ACE convened a working group of prominent community college scholars and leaders at its offices in Washington, DC, on Monday, leading to an enlightening and robust discussion of innovative strategies aimed at improving student access and completion.
Leading the discussion was Jonathan Turk, associate director of ACE’s Center for Policy Research and Strategy (CPRS), whose opening remarks centered on research focusing on community college student persistence and completion, closing equity gaps, and community college leadership.
“ACE is committed to promoting policies and practices that support student access and success,” Turk said. “One aspect of this commitment is ensuring the success of students who enroll at one of the nation’s community colleges. This convening was a chance to bring together a diverse group of experts to help us better translate current community college student success research to practice.”
The convening’s keynote speaker was Diane Auer Jones, the U.S. Department of Education’s principal deputy under secretary, delegated to perform the duties of under secretary and assistant secretary for postsecondary education. As part of her remarks, Jones expressed her support and encouragement for innovative modalities focused on closing the student achievement gap and addressing the needs of adult learners. The attendees spent the day in working groups brainstorming strategies to increase completion rates as well as identifying directions for future research.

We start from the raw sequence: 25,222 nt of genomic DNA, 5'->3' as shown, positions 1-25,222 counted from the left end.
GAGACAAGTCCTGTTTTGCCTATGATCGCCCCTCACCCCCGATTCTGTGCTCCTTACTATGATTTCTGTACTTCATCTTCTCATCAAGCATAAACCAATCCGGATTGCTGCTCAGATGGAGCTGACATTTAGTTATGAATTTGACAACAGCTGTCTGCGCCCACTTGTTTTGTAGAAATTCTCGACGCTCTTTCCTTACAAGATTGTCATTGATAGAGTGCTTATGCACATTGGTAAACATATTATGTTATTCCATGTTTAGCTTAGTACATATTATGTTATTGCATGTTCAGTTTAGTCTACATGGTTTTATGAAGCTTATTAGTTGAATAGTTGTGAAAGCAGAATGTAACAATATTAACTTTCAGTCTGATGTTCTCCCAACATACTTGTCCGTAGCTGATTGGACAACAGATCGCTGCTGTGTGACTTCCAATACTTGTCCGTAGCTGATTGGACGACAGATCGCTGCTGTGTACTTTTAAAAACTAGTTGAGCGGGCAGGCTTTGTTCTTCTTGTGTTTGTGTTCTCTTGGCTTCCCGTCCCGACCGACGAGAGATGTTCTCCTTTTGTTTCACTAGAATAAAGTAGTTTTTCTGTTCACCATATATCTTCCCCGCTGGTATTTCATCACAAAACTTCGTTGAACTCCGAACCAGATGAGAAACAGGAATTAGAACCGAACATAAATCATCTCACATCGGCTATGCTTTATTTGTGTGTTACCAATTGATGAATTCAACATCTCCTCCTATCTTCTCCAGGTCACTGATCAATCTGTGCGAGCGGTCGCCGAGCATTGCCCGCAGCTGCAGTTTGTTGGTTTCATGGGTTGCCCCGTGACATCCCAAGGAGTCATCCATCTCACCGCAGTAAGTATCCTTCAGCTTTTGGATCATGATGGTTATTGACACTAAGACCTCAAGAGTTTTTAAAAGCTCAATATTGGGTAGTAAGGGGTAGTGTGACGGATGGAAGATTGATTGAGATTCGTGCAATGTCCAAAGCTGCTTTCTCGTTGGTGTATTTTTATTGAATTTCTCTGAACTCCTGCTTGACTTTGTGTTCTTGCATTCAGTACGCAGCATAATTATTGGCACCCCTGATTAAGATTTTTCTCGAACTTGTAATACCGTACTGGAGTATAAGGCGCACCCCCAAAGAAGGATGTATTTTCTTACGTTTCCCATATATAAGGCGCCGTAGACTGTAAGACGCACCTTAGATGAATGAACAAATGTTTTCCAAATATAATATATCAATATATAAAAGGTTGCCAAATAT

The Convening on Community College Student Success and Completion was sponsored by Hobsons, a leader in education technology. CPRS, along with Hobsons, has recently produced a series of research briefs exploring outcomes for recent high school graduates who begin their postsecondary education in a community college, several of which were referenced at Monday’s event.
Three of the four briefs are completed and can be found below. The fourth brief is anticipated to be released in the fall of 2018 and will focus on community college student economic outcomes and the non-economic benefits of earning an associate degree.
“We are extremely optimistic that the ideas and strategies raised at this meeting will provide much-needed guidance to ACE as we explore ways to better serve community college leaders through action-oriented research,” said Turk.